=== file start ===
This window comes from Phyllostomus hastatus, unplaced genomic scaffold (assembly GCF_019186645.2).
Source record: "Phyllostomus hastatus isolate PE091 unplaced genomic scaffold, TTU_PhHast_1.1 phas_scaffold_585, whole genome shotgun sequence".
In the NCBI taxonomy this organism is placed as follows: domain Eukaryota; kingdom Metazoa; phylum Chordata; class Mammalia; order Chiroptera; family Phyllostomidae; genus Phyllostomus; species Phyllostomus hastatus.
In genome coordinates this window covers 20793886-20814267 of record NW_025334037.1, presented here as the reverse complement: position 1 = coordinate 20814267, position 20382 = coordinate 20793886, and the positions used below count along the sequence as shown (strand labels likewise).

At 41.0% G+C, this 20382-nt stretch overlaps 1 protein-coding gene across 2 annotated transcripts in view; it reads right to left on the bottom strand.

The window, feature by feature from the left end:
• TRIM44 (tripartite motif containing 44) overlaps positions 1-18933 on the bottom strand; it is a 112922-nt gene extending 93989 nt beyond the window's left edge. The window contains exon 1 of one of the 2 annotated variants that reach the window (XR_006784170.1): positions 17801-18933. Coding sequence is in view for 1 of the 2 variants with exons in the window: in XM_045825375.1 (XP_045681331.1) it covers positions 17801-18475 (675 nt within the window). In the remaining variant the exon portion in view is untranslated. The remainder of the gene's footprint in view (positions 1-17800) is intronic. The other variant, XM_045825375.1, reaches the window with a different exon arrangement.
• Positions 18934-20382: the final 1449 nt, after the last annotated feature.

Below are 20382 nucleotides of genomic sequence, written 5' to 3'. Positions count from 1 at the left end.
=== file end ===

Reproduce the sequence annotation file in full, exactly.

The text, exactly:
This window comes from Phyllostomus hastatus, unplaced genomic scaffold (assembly GCF_019186645.2).
Source record: "Phyllostomus hastatus isolate PE091 unplaced genomic scaffold, TTU_PhHast_1.1 phas_scaffold_585, whole genome shotgun sequence".
In the NCBI taxonomy this organism is placed as follows: domain Eukaryota; kingdom Metazoa; phylum Chordata; class Mammalia; order Chiroptera; family Phyllostomidae; genus Phyllostomus; species Phyllostomus hastatus.
In genome coordinates this window covers 20793886-20814267 of record NW_025334037.1, presented here as the reverse complement: position 1 = coordinate 20814267, position 20382 = coordinate 20793886, and the positions used below count along the sequence as shown (strand labels likewise).

At 41.0% G+C, this 20382-nt stretch overlaps 1 protein-coding gene across 2 annotated transcripts in view; it reads right to left on the bottom strand.

The window, feature by feature from the left end:
• TRIM44 (tripartite motif containing 44) overlaps positions 1-18933 on the bottom strand; it is a 112922-nt gene extending 93989 nt beyond the window's left edge. The window contains exon 1 of one of the 2 annotated variants that reach the window (XR_006784170.1): positions 17801-18933. Coding sequence is in view for 1 of the 2 variants with exons in the window: in XM_045825375.1 (XP_045681331.1) it covers positions 17801-18475 (675 nt within the window). In the remaining variant the exon portion in view is untranslated. The remainder of the gene's footprint in view (positions 1-17800) is intronic. The other variant, XM_045825375.1, reaches the window with a different exon arrangement.
• Positions 18934-20382: the final 1449 nt, after the last annotated feature.

Below are 20382 nucleotides of genomic sequence, written 5' to 3'. Positions count from 1 at the left end.